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Once Upon a Time in the West (Two-Disc Special Collector's Edition)
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Special Offers and Product Promotions
- Commentary track with contributions from directors John Carpenter, John Milius, Alex Cox, film historian (& Leone biographer) Sir Chirstopher Frayling, Dr. Sheldon Hall, and comments from cast and crew members
- 3 new making-of documentaries:
- "An Opera of Violence"
- "The Wages of Sin"
- "Something To Do With Death"
- "Railroad: Revoultionizing the West" featurette
- Location & production galleries
- Cast profiles
Top Customer Reviews
Claudia Cardinale is the widow of a businessman whose land is being sought out by a ruthless railroad magnate (Gabrielle Ferzetti). The land is well sought because it is the only known place in the desert within a 50-mile radius where there is any water. Defending Cardinale are a cold, calculating gunslinger (Charles Bronson) and an amiable outlaw (Jason Robards). But standing in their way is a ruthless hired gunman named Frank, played by (are you ready for this?) Henry Fonda!
At 165 minutes in the director's original cut, ONCE UPON A TIME IN THE WEST marks a change for Leone. Although part of this film was shot in Spain, where he had shot his previous films, a good deal of it was filmed in John Ford's beloved Monument Valley. Leone gets solid performances by Bronson, Cardinale, and Robards, as well as a stunning fifteen minute opening credit sequence featuring Bronson and two of Fonda's hired hands (Jack Elam, Woody Strode). But Leone scored a real coup by casting Fonda, the man known for playing good guys most of the time, as one of the coldest and meanest villains in screen history; it is he who kills Cardinale's family, and it is he who is being sought out by Bronson for reasons we do not know until the famous confrontation at the end.Read more ›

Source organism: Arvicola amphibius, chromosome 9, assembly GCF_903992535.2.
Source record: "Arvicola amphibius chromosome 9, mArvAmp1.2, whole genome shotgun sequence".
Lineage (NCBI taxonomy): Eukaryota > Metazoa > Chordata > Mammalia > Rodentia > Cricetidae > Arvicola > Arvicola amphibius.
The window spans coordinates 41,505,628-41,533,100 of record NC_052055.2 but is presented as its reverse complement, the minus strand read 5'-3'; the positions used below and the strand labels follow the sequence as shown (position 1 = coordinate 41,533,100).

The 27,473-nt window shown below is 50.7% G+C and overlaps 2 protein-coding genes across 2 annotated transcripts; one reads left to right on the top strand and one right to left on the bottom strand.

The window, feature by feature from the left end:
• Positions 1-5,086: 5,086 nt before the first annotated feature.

The beginning of this film are among my favorite in the history of film. Leone is arguably the most patient director in the history of film, and is willing to take fifteen minutes for something another director would be loathe to take two. The two great instances of Leone's patience are the scene in the uncut version of ONCE UPON A TIME IN AMERICA, where he allows a phone to ring thirty or forty times, and here at the beginning, where he takes fourteen minutes to show three men waiting to men a train.
As a whole, this is a far more ambitious project than Leone's other Westerns. The plot is a bit more epic, the sweep of the film a bit grander, the relations between the characters more complex. Like most of his other films, it was filmed primarily in Europe, but unlike the others, a couple of scenes were actually shot in the United States, in particular in Monument Valley, the signature area of John Ford, the director most associated with Westerns. He handles characters a bit differently in this than in his earlier films. For instance, Leone ties a musical theme to each of the major characters in the film, much as did Prokofiev with "Peter and the Wolf."
One aspect of the film that is simultaneously a strength and a weakness is the casting.Read more ›
Most Recent Customer Reviews
I just don't get the regard that many folks hold for this film. I've seen lists that place this in the top 10 westerns of all time. Read morePublished 10 days ago by William W. Miller
Epic photography, an operatic theme of revenge (Harmonica) and redemption (Cheyenne), brilliant cast, complex characters, and a score by Morricone that has some of the most... Read morePublished 16 days ago by Walter A Kuciej
Love Morricone's music. Leone captured the American West. Excellent acting.Published 22 days ago by Amazon Customer
This is a review of the Blu-ray disc, not the movie. With this disc the film is clearer and the colors brighter. Read morePublished 27 days ago by ZenDodge69